What is Karla’s obsession with the Black Madonna? The form of the female spirit in the recent work moves through a number of compositions and figurations in Karla’s expression; Christian icon, Buddhist form, Mirror Mimih figure, and others. Karla’s use of icons and other Christian imagery is interesting given her past. After the church refused ro bury her grandmother and her mother’s brother because of their lifestyle and circumstances of their deaths, her family wouldn’t allow her to attend church or religious instruction [Christian].
In the prologue to the Japanese film Ju-on [he Grudge, 2002], it states that when someone dies in the grip of a powerful rage or extreme sorrow, the emotions are left behind and a curse is born, and this overpowering, negative emotion will kill anyone who comes into the place. The curse gathers in that place of death. Those who encounter it will be consumed by its fury. Kayako the ghost of the adult woman of the film appears as an eerie deadly shadow entity. The way that these ghosts manifest themselves as if they were part of the living, leaving handprints and footprints behind. The colonial occupation history of Australia is one of treachery, extreme brutality and killing and exploitation of the worst possible kind to be almost beyond belief. Is this ‘curse’perhaps the true history of Australia?
‘I wasn’t crying about mothers,’ he said rather indignantly. ’I was crying because I can’t get my shadow to stick on. Besides I wasn’t crying.’
The story of Peter Pan is the story of boys who have no parents, who’ve lost their mothers. Are all the boys of Neverland ‘motherless’ because they are dead? When Peter Pan loses his shadow is this the loss of mother? Wendy [the little mother] kindly and maternally sews Peter’s shadow back to his feet to fix this and ‘make it better’. When Wendy goes to Neverland to be a surrogate mother is she also already dead?
In the Aboriginal performance, Fire, Fire Burning Bright , the re-telling of the massacre of local Kimberly people for killing a bullock has a curious humorous ending where the spirits of the murdered men wander the land encountering a party of prospectors who, not knowing they are talking to ghosts, offer them food and drink to the amusement of the audience.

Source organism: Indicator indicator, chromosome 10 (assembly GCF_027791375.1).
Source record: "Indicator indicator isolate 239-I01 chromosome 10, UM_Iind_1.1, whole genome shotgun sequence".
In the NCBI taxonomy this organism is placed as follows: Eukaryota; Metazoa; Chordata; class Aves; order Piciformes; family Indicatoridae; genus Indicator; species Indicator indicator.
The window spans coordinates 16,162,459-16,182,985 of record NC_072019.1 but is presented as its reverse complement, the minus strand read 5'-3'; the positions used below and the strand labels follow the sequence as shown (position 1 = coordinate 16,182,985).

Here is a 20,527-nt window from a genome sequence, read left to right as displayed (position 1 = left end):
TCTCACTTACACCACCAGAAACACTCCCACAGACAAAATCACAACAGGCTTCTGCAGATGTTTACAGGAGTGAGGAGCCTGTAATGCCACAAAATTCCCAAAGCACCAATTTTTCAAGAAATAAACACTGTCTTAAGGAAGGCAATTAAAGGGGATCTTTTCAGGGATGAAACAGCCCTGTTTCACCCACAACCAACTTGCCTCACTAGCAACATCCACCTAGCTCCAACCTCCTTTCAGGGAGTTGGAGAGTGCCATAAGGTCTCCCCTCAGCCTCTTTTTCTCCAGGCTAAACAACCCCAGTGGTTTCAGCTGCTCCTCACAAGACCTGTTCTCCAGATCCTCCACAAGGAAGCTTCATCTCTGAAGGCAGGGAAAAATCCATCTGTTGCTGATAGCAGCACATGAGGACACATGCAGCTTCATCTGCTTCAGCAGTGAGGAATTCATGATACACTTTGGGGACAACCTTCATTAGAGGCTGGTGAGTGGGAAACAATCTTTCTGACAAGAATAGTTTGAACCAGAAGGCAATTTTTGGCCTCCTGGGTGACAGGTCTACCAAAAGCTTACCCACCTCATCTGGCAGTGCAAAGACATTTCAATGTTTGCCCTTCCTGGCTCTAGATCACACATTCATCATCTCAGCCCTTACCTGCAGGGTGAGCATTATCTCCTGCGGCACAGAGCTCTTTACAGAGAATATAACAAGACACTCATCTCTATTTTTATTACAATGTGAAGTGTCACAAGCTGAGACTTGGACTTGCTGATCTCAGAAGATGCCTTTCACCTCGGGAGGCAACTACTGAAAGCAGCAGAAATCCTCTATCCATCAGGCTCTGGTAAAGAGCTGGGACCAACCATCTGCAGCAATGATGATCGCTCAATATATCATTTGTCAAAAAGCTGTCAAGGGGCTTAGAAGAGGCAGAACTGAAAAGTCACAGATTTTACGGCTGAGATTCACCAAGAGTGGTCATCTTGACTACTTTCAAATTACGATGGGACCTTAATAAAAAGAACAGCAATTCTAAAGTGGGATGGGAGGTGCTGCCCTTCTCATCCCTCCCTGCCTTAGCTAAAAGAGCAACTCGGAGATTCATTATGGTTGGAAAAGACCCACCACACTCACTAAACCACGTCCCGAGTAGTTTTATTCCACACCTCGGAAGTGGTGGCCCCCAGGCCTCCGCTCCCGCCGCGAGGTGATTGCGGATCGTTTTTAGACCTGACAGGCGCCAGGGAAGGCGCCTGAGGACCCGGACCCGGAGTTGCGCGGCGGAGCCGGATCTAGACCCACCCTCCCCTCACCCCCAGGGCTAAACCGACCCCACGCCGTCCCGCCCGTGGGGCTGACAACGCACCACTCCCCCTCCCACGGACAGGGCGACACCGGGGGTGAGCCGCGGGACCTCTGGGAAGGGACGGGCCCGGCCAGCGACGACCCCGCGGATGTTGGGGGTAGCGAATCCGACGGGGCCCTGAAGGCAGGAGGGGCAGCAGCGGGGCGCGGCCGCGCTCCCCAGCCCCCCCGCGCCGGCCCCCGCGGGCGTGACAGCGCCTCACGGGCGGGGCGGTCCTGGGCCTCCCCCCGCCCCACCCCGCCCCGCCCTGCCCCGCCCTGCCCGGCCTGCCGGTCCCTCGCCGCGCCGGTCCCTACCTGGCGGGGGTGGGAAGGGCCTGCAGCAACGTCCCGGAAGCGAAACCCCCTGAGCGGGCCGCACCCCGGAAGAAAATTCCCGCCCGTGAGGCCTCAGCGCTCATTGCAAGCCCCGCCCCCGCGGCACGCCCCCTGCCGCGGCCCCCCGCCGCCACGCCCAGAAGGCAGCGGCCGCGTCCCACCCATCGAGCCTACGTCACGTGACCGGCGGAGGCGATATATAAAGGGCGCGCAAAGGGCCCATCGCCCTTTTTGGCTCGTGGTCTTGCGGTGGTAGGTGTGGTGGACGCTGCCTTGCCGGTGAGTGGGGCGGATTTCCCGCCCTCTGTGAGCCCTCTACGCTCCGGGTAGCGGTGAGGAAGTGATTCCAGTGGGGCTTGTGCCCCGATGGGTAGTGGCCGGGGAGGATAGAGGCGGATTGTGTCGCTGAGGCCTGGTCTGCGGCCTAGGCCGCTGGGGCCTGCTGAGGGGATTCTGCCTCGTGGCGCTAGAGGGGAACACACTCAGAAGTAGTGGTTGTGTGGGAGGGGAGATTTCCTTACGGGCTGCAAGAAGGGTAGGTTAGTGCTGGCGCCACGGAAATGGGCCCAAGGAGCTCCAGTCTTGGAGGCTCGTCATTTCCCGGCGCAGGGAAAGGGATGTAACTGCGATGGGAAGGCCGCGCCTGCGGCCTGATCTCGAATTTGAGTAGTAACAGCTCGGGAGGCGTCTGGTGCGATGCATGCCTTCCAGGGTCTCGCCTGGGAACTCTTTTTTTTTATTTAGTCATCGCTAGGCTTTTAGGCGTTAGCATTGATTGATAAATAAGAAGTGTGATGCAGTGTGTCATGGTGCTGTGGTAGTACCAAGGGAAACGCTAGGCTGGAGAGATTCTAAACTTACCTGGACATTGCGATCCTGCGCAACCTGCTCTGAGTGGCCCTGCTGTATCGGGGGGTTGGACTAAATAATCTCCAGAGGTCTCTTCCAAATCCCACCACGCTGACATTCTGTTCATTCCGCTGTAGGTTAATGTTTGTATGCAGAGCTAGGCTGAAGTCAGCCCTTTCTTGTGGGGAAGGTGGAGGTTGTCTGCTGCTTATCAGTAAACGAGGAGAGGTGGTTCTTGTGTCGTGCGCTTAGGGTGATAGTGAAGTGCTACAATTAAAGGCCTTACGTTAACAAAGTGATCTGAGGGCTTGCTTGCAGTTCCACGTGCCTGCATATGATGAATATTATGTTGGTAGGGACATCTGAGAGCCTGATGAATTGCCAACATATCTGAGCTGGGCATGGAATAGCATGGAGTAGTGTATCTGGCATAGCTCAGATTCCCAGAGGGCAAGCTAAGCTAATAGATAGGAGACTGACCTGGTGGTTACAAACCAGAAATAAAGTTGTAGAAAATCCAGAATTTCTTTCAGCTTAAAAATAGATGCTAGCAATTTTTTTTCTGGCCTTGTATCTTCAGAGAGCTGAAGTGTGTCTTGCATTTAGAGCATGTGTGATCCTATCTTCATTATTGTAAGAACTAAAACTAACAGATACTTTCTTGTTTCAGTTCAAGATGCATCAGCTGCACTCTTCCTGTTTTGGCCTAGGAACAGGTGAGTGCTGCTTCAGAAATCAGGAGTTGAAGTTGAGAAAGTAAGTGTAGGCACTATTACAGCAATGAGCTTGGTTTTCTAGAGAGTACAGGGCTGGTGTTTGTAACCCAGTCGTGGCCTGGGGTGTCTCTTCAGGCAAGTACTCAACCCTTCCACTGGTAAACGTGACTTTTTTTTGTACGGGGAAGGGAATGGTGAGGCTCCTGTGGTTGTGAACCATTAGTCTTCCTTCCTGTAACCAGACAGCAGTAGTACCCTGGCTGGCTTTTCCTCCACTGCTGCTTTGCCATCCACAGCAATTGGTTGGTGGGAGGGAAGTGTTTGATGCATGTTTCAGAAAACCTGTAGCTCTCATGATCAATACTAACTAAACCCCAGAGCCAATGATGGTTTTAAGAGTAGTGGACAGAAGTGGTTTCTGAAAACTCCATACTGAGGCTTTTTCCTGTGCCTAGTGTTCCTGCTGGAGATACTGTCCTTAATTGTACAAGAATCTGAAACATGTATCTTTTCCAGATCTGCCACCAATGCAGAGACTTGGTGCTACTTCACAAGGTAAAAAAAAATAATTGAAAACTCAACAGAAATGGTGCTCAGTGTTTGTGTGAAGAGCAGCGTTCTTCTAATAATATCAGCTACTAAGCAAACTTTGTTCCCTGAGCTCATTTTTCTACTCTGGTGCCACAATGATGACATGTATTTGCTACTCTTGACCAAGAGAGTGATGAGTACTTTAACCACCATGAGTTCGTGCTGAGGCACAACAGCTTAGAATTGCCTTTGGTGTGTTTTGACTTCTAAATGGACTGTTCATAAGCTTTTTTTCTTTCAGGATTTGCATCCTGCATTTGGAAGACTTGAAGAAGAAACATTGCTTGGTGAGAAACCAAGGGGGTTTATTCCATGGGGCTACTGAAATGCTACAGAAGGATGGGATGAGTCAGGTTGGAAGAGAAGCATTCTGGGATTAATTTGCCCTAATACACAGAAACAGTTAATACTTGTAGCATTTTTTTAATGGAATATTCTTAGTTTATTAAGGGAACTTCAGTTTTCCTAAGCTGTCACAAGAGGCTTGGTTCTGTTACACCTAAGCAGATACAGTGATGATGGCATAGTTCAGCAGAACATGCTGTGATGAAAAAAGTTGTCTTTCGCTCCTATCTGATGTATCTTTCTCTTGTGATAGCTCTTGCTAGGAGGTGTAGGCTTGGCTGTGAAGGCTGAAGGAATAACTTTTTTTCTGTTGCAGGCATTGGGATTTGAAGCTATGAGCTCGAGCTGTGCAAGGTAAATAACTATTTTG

A simple concept of ‘otherness’ could run in two strands; firstly the idea of your own personal entity [as against others]; it’s attributes, loveliness’ and ability to project love. In the film ‘The Others’ the people finally discover that why they seem to be out of step with the world is that they are truly ‘other’ in that they are in fact dead; like many Aboriginal people, a shadowy male figure lingering outside the white house of Australian history. [Tracey Moffatt, Plantation, 2009].
Given such a wretched and shameful Australian race history to the present day regarding Aboriginal people; for people of mixed Aboriginal heritage, a question hangs there; ‘what is the meaning of your Aboriginal descent, and what its position in your life? It is crucial to a restoration of a balance both personal and societal. A maternal [paternal] shadow lives with you – a Black Madonna or maybe our own shadow life; are they ‘looking at in the mirror’. How do you rationalize your shadow life, can art alone do this?
I was taken away from my parents at 11months and institutionalised at Bomaderry, then Cootamundra until I was fifteen.
I went into services for white people where I learnt how to cook and clean and look after their children. This however didn’t make me a loving mother to my own children as I hadn’t known love myself from the start.
Upon reflection I realise I kept my children at arms length, afraid that they would be taken and would be hurt as my parents must have been. No-one knew how I felt. The fear of rejection and the guilt of being a ‘bad mother’ led me to drinking. My eldest daughter had to assume a mothering position for the younger children. For twenty years days nights ran into each other. It was all a haze.
Tears come to my eyes when I think of that time. I wish I had been able to love my children then. I couldn’t but I can do now.
Alice Hinton-Bateup, Koori artist, 1988/9,
Does the Black Madonna represent an imperfect Madonna – the imperfect mother [if only because she is black] and possibly resented or guilt-ridden as a result? Badtjala artist Fiona Foley has worked with the issue of the effects of colonization on Aboriginal women; involvement, interaction, and integration, but largely institutional abuse and slavery.
Don’t go lookin’ through that old camphor box woman,
You know those old things only make you cry.
When you dream upon that little bunny rug
It makes you think that life has passed you by
There are days when you wish the world would stop woman,
But then you know some wounds would never heal
But when I browse the early pages of the children
It’s then I know exactly how you feel.
Cootamundra Wattle by John Williamson, 1986.
Cootamundra is famous for a number of things; the birthplace of cricketer Donald Bradman and the Cootamundra Aboriginal Girls Training Home. Aboriginal children of mixed descent were forcibly removed from their parents and placed into homes for a form of re-education to become good ‘white’ members of Australian society. In this context the Cootamundra Wattle’s now somewhat ironic words could assume a different reading.